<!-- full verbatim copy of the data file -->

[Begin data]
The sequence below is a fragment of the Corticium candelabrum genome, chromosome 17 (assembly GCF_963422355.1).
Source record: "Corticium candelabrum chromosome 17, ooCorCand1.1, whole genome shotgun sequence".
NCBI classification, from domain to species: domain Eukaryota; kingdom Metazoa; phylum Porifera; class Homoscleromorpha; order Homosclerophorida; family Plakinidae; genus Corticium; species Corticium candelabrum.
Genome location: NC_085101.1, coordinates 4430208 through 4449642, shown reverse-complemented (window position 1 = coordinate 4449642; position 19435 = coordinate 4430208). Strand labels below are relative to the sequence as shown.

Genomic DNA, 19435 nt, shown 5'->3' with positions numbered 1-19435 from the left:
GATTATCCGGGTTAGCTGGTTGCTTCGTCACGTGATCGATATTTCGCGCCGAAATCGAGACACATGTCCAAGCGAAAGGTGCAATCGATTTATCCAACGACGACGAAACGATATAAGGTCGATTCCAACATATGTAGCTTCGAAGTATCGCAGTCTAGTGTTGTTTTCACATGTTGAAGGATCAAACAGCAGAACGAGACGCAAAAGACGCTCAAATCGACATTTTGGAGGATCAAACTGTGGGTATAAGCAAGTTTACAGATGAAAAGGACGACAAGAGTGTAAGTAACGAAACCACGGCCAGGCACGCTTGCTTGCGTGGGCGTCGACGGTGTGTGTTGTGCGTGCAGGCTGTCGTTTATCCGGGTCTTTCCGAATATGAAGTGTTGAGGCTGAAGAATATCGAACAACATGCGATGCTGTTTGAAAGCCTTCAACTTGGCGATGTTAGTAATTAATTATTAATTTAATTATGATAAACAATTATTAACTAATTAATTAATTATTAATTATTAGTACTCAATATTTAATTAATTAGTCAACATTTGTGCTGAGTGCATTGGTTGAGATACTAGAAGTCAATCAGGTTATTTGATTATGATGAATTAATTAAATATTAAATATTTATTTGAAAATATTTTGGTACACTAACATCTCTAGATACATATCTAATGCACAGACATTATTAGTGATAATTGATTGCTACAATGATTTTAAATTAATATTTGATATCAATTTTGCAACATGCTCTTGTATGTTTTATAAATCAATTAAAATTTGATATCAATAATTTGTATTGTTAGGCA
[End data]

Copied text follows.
The sequence below is a fragment of the Corticium candelabrum genome, chromosome 17 (assembly GCF_963422355.1).
Source record: "Corticium candelabrum chromosome 17, ooCorCand1.1, whole genome shotgun sequence".
NCBI classification, from domain to species: domain Eukaryota; kingdom Metazoa; phylum Porifera; class Homoscleromorpha; order Homosclerophorida; family Plakinidae; genus Corticium; species Corticium candelabrum.
Genome location: NC_085101.1, coordinates 4430208 through 4449642, shown reverse-complemented (window position 1 = coordinate 4449642; position 19435 = coordinate 4430208). Strand labels below are relative to the sequence as shown.

Genomic DNA, 19435 nt, shown 5'->3' with positions numbered 1-19435 from the left:
GATTATCCGGGTTAGCTGGTTGCTTCGTCACGTGATCGATATTTCGCGCCGAAATCGAGACACATGTCCAAGCGAAAGGTGCAATCGATTTATCCAACGACGACGAAACGATATAAGGTCGATTCCAACATATGTAGCTTCGAAGTATCGCAGTCTAGTGTTGTTTTCACATGTTGAAGGATCAAACAGCAGAACGAGACGCAAAAGACGCTCAAATCGACATTTTGGAGGATCAAACTGTGGGTATAAGCAAGTTTACAGATGAAAAGGACGACAAGAGTGTAAGTAACGAAACCACGGCCAGGCACGCTTGCTTGCGTGGGCGTCGACGGTGTGTGTTGTGCGTGCAGGCTGTCGTTTATCCGGGTCTTTCCGAATATGAAGTGTTGAGGCTGAAGAATATCGAACAACATGCGATGCTGTTTGAAAGCCTTCAACTTGGCGATGTTAGTAATTAATTATTAATTTAATTATGATAAACAATTATTAACTAATTAATTAATTATTAATTATTAGTACTCAATATTTAATTAATTAGTCAACATTTGTGCTGAGTGCATTGGTTGAGATACTAGAAGTCAATCAGGTTATTTGATTATGATGAATTAATTAAATATTAAATATTTATTTGAAAATATTTTGGTACACTAACATCTCTAGATACATATCTAATGCACAGACATTATTAGTGATAATTGATTGCTACAATGATTTTAAATTAATATTTGATATCAATTTTGCAACATGCTCTTGTATGTTTTATAAATCAATTAAAATTTGATATCAATAATTTGTATTGTTAGGCA